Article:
Reports of COVID reinfection in the UK are on the rise, including people who have tested positive just a few weeks apart in December and January, or have had the virus three or even four times. Children are also experiencing re-infection with the coronavirus.
Re-infection figures generally refer to the detection of a second or subsequent COVID infection, regardless of the coronavirus variant involved. The risk of re-infection likely depends on a number of factors: for example, evidence suggests it is higher in unvaccinated people and possibly in those whose previous infection was milder and with a lower immune response.
The likelihood of re-infection with the coronavirus also depends on its variant: according to one expert, the risk of re-infection with Omicron shortly after the first infection with Omicron will be lower than after Delta followed by Omicron. In addition, the circumstance of how long ago a person was vaccinated also plays a role.
The UK Health Safety Agency (UKHSA) uses the definition of possible re-infection as being 90 days or more after a previous confirmed COVID infection, in part because it excludes those who simply shed the virus longer after infection.
According to the latest UKHSA data for England, there were 425,890 possible reinfections between the start of the pandemic and 9 January this year, 109,936 of them in the week of 2 to 9 January, representing almost 11% of all cases in that week.
Very few possible reinfections are “confirmed” as this requires genetic sequencing. What’s more, because few people in the community had access to tests during the first wave of the coronavirus, many early infections may have been overlooked.
“Combined with two years of a pandemic, several rounds of weakening antibodies, two major waves of immunity evasion by Delta, and then Omicron, there is a fairly rampant re-infection,” says Danny Altmann, professor of immunology at Imperial College London.
Is it easier to get re-infected with some variants of the coronavirus? In short, yes. After controlling for multiple factors, Omicron was associated with a higher risk of reinfection compared to Delta, up to 6.63 times, according to scientists at Imperial College London.
The team of researchers adds that this means that protection against COVID infection caused by a previous infection within the last six months has dropped from about 85% before the advent of Omicron to between 0% and 27%. This drop is not surprising given that Omicron has the ability to largely evade the body’s immune responses.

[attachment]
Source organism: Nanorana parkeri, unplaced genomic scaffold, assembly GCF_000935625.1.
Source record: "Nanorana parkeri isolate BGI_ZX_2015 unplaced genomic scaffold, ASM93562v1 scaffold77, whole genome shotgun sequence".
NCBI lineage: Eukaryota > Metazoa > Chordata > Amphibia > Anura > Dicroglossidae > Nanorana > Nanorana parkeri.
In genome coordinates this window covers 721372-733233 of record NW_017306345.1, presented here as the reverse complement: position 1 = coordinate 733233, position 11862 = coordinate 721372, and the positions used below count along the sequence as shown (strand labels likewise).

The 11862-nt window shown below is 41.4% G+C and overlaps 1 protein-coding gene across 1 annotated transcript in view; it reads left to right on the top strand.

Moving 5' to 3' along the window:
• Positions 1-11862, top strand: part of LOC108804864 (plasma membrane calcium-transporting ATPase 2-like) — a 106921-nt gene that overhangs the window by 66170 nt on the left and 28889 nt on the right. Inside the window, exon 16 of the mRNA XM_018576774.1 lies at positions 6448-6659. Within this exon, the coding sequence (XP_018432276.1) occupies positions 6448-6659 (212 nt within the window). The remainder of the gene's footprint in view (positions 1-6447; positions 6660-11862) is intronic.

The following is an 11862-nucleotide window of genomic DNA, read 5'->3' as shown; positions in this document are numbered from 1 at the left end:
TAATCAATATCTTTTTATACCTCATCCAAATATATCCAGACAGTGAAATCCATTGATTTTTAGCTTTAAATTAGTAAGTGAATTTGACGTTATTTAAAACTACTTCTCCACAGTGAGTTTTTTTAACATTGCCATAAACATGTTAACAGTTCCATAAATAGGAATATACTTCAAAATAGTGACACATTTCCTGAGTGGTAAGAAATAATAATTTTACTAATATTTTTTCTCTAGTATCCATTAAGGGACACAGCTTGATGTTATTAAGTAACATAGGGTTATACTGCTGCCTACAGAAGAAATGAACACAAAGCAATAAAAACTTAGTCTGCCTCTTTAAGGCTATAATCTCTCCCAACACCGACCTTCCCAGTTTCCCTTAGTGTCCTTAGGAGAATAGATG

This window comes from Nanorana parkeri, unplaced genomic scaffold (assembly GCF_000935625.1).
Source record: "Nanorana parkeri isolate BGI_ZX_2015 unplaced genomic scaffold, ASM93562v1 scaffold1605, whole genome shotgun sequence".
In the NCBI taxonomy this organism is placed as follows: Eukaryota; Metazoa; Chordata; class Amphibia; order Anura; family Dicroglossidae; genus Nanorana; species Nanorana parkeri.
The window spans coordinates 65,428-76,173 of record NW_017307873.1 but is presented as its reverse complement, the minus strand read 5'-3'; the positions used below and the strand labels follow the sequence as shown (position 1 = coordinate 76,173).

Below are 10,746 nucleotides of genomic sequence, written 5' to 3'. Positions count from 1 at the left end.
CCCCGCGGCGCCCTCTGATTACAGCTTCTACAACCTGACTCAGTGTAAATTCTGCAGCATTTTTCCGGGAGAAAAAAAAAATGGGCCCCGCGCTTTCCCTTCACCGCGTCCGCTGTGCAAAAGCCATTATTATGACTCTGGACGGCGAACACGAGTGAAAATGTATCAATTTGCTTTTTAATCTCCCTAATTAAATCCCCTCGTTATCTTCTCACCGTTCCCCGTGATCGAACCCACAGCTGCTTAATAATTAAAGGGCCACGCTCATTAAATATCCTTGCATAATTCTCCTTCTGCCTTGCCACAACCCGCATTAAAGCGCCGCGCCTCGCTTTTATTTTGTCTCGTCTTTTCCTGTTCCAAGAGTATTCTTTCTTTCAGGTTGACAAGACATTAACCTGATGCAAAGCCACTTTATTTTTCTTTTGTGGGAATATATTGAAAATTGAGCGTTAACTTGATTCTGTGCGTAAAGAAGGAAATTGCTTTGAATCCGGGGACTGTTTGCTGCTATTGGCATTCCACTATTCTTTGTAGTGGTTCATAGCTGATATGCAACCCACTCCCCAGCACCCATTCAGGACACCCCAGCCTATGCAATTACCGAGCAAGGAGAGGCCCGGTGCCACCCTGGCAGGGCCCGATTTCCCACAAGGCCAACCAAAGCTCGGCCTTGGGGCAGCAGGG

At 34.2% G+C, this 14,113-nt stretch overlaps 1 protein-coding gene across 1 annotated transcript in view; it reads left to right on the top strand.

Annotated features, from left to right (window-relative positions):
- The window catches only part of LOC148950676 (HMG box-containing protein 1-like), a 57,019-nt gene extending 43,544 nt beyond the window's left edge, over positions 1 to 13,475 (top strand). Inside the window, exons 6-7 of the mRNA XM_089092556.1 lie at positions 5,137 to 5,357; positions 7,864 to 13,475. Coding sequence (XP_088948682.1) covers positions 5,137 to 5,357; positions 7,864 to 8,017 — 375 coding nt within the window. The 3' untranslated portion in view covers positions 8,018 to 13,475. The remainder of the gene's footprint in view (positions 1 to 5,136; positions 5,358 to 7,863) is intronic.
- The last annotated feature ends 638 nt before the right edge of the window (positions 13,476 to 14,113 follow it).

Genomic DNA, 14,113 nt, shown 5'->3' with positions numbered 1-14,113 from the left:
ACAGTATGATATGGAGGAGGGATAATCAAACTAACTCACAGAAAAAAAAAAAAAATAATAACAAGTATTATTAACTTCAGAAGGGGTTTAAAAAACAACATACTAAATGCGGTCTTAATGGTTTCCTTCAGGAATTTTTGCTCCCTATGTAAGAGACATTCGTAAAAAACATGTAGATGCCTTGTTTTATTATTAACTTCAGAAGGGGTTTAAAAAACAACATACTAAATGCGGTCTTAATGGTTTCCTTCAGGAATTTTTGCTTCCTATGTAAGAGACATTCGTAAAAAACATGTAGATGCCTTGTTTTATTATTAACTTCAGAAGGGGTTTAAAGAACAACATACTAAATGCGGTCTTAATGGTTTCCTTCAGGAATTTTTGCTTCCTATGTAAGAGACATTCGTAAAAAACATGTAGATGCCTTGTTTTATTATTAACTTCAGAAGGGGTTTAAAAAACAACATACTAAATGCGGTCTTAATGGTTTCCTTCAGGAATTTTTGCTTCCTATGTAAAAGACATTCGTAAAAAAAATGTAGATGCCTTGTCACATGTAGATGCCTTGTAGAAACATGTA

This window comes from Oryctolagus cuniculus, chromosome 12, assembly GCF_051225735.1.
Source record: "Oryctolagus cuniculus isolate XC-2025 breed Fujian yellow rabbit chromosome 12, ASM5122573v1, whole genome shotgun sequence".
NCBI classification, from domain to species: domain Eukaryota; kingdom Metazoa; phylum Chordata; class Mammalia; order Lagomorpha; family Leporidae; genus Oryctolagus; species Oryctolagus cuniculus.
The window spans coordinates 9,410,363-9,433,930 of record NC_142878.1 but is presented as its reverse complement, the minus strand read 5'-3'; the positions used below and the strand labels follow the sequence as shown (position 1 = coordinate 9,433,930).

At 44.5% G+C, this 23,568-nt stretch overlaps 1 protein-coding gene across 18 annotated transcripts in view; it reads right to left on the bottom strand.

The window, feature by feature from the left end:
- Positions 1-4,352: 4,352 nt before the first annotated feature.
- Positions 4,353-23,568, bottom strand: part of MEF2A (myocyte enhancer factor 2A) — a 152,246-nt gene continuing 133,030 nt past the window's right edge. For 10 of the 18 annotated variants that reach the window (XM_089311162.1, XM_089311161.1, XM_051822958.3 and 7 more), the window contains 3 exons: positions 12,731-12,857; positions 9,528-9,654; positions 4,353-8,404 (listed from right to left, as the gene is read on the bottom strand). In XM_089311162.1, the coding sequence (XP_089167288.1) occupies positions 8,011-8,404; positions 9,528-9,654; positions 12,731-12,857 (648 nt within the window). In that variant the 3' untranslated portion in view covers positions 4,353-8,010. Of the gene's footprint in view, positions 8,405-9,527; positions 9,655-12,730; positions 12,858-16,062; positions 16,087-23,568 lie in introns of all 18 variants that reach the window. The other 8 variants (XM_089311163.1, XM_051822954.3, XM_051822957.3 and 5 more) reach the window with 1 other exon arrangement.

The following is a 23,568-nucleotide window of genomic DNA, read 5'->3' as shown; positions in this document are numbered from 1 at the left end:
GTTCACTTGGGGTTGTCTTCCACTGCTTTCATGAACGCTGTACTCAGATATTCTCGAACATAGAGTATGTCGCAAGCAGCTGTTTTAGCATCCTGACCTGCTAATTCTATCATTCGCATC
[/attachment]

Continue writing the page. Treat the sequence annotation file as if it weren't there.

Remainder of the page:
Does re-infection with Omicron occur after a shorter period of time? Potentially, yes., writes The Guardian. Data from the UK Health Safety Agency show that for cases with a sampling date between 1 November and 29 December 2021, there were 2855 likely reinfections between 29 and 89 days after the previous infection, although some of these may reflect ongoing detection initial infection.
Although the UKHSA notes that it is difficult to directly compare the situation between variants – since there are many important changing factors, including the overall level of immunity in a population – Omicron’s ability to evade immunity likely plays a role in these reinfections.
It is not yet clear how well the immune response to Omicron protects against a second Omicron infection or infections with new variants. “I would expect the risk of a second Omicron infection to be much lower than the risk of Omicron infection after Delta, after you develop antibodies to the real Omicron spike protein,” says Paul Hunter, professor of medicine at the University of East England. .
Why did some children have COVID twice this winter? Answering this question, The Guardian writes that this may well be due to different options: according to the Office for National Statistics, released in December, school-age children with COVID at that time are much less likely to receive Omicron than covid- positive adults. In other words, the previous recent infection could very well have been caused by the Delta variant, and their latest by the Omicron.
Are repeated infections easier? This may seem logical given the body’s pre-existing immune response, and Professor Paul Hunter points out that evidence suggests that viral load is lower in reinfections than in primary infections, suggesting that the disease may be less severe overall. However, the severity of re-infection depends on many factors, including the variant involved and the individual’s vaccination status.
Data from the Office for National Statistics suggest that when the alpha variant of the coronavirus became dominant in Britain, symptoms were less common on reinfection, but that changed when it became dominant. “Delta”. And when Omicron became dominant, the evidence suggests that people were just as likely to have COVID symptoms on their second exposure as they were on their first exposure. “There is no shortage of re-infections, some quite severe, though not requiring hospitalization,” says Professor Danny Altmann.
How many times can people get COVID? There have been reports of people contracting COVID three or even four times, some only a few weeks apart. As The Guardian notes, the UK Health Security Agency does not classify re-infections by episode, although they have identified several possible third re-infections. One thing is clear: the longer COVID is with us, the more potential re-infections a person can experience.
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